This book offers a new and critical perspective on the global reconciliation technology by highlighting its contingent and highly political character as an authoritative practice of post-conflict peacebuilding. After retracing the emergence of the reconciliation discourse from South Africa to the global level, the book demonstrates how implementing reconciliation in post-conflict societies is a highly political practice which entails potentially undesirable consequences for the post-conflict societies to which it is deployed. Inquiring into the example of Sierra Leone, the book shows how the reconciliation discourse brings about the marginalization and neutralization of political claims and identities of local populations by producing these societies as being composed of the ‘victims’ and ‘perpetrators’ of past human rights violations which are first and foremost in need of reconciliation and healing.

Judith Renner

The reconciliation discourse that became hegemonic in South Africa did not remain limited to that country, but gained a more global reach in the years that followed the South African transition. From the end of the 1990s onwards the language of reconciliation, truth-telling and healing penetrated the discussions of scholars and political practitioners and came to be spoken in numerous political and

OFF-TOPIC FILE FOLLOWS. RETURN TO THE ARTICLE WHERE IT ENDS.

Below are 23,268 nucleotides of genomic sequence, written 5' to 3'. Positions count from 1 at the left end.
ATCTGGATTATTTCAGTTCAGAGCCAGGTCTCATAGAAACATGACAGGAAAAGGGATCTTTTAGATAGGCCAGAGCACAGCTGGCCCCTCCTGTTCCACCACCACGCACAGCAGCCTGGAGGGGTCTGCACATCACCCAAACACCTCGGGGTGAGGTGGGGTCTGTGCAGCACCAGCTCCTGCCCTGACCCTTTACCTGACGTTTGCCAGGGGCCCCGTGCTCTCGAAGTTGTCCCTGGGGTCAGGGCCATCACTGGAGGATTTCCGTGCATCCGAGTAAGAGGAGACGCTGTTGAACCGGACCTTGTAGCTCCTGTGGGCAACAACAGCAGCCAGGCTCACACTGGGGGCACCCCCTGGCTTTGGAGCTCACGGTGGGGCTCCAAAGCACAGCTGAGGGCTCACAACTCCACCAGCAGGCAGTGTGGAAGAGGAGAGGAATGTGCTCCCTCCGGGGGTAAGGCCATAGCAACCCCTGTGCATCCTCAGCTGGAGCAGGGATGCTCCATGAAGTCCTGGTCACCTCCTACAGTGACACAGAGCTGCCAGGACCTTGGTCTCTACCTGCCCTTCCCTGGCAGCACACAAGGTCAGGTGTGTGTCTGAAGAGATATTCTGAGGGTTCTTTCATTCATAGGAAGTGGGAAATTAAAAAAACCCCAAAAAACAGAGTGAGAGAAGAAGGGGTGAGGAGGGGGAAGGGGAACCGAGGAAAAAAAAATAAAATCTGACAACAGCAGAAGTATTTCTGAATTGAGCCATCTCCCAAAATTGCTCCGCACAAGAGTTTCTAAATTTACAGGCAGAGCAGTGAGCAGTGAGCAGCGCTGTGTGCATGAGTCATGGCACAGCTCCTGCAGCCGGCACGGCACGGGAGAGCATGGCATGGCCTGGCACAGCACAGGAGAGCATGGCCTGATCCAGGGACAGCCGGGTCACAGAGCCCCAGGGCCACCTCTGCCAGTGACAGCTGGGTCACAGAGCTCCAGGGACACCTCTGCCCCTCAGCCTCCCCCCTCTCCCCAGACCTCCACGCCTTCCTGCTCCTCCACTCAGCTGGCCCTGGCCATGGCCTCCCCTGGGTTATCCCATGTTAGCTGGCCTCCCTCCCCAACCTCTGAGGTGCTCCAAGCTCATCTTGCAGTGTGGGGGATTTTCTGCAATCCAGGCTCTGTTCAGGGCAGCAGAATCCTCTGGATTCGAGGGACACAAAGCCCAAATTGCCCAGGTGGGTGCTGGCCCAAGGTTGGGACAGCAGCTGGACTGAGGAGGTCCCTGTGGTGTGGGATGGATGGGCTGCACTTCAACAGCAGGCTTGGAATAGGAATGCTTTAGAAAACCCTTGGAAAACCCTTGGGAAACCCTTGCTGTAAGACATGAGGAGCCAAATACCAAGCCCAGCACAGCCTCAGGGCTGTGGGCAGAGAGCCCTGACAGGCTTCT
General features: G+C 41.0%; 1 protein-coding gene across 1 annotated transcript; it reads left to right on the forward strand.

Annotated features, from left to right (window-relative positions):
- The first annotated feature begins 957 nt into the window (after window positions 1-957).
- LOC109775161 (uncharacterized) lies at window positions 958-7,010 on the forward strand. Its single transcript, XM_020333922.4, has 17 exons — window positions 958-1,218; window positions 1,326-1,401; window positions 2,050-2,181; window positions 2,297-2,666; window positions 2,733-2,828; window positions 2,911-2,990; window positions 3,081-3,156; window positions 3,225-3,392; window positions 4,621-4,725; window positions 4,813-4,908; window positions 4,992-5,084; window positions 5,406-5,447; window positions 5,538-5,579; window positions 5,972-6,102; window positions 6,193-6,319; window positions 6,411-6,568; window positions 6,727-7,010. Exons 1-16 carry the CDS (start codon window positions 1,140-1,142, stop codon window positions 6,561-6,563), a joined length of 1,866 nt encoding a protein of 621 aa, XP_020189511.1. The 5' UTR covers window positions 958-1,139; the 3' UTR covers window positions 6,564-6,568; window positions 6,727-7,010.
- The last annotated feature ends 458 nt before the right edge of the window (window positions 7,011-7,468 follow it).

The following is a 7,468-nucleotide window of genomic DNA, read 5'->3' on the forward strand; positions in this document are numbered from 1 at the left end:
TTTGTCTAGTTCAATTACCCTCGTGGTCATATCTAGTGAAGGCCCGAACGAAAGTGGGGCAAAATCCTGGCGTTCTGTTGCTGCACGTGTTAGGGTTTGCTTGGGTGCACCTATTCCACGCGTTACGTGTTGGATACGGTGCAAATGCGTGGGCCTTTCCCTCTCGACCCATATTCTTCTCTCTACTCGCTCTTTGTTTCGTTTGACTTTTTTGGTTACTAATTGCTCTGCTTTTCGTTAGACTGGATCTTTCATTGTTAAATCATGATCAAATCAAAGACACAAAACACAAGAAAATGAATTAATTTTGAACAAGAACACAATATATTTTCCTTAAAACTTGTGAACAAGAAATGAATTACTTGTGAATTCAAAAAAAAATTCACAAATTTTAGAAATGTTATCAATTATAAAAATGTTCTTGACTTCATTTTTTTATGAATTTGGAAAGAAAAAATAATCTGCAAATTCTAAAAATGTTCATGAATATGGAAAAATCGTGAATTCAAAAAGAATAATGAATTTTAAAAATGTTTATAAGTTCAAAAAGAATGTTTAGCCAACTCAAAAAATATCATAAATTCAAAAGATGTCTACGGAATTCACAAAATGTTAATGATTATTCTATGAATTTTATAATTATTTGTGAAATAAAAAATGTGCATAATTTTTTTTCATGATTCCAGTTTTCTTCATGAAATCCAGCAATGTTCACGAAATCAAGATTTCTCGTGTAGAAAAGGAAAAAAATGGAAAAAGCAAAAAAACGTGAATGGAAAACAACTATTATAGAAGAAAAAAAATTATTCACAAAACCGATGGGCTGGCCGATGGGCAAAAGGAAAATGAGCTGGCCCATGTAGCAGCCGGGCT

in Discourse, normative change and the quest for reconciliation in global politics
Bert Ingelaere

gacaca process. This will be the entry point to subsume disparate dynamics and features of the gacaca practice. 2 The truth is an elusive and multidimensional concept. In the report of the South African Truth and Reconciliation Commission four notions of truth are identified ( TRC-SA, 1998 : 110–17). The forensic truth entails answers to the basic questions of who, where, when, how and against whom and possibly the context, causes and patterns of violations. Other dimensions of the truth – narrative, social and restorative – go beyond this factual delineation

Journal of Humanitarian Affairs
Marie-Luce Desgrandchamps, Lasse Heerten, Arua Oko Omaka, Kevin O'Sullivan, and Bertrand Taithe

Federation. In fact, the idea of reconciliation had been central in the peace negotiation between Biafra and Nigeria even before the end of the war. People expressed concerns as to whether Biafrans would still be accepted back into the Federation as citizens with full rights. Biafrans, with the fear of genocide also wondered what their fate in the future Federation of Nigeria would be. When the war ended and there was no victor, no vanquished, everybody was happy. Then the Federal

Journal of Humanitarian Affairs